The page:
Tim: You guys served delicious pastries. Did Circuit Breaker (ironically) allow you to expand your business to attract customers that otherwise wouldn’t have come often? I recalled going one of the days during the circuit breaker period and it felt like there were quite a number people visiting the bakery to get takeaways for their families.
Vera: You’re absolutely right! The silver lining was that I got the chance to engage with the customers. Just by taking their orders on Instagram, it allowed me to chat briefly with them individually. This actually grew our customer base and also allowed us to forge bonds.
It’s this priceless and valuable human interaction that builds a relationship above a mere buyer-seller encounter. One of the most comforting things is that some of our customers travelled from Punggol, Hougang, Yishun and Boon Lay (just to name a few) to our bakery just to say hi, check out the space and thank us for providing them good bakes during the circuit breaker period. HOW HEARTENING!! (:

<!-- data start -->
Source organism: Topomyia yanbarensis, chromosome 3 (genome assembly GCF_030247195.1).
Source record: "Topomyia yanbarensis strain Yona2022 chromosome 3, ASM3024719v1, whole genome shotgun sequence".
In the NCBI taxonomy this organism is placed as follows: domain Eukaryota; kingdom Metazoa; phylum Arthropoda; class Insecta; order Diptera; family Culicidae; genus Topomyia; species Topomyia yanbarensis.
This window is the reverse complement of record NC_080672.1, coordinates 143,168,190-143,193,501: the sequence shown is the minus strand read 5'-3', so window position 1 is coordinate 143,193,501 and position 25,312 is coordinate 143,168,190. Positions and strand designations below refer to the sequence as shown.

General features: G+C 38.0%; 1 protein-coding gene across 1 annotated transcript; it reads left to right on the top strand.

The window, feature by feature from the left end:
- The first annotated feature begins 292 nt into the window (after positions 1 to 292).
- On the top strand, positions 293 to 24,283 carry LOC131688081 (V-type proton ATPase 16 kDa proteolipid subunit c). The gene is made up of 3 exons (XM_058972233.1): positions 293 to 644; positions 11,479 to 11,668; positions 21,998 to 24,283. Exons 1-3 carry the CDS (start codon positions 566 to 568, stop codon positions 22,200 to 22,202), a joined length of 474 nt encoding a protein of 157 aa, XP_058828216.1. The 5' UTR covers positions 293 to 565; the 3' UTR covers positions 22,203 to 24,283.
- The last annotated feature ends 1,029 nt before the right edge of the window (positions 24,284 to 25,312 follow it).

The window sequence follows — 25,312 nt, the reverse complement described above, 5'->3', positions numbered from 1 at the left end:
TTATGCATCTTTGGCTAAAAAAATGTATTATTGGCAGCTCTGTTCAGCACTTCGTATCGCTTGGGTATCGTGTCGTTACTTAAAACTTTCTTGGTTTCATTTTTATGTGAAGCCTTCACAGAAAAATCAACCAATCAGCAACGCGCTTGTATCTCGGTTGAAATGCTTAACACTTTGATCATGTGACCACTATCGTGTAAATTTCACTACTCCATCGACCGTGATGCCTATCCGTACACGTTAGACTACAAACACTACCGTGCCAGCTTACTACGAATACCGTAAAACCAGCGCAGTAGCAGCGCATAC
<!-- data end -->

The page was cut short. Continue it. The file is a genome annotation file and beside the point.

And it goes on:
The New Normal: Phase 2 & Beyond
Tim: Since the commencement of Phase 2, has business picked up?
Vera: As compared to Circuit Breaker, definitely! People are more eager to get out!
Tim: What are some of the adjustments and initiatives you adopted during the circuit breaker period that have proven to be valuable even today?
Vera: Online ordering and delivery. We also introduced contactless payment (PayNow and GrabPay) and these are definitely here to stay.
Tim: What are some vital lessons about business building that you have learned over the past year
Vera: Go with the flow and do what needs to be done, especially in this trying new norm. Avoid being too set in our old ways. Always be open to new solutions as long as they are suitable for your business.
2020 Is A Year When Businesses Should Be Embracing Changes
In general, people are resistant to change. When we are used to doing things in a certain way, we are not inclined to change – unless we have to.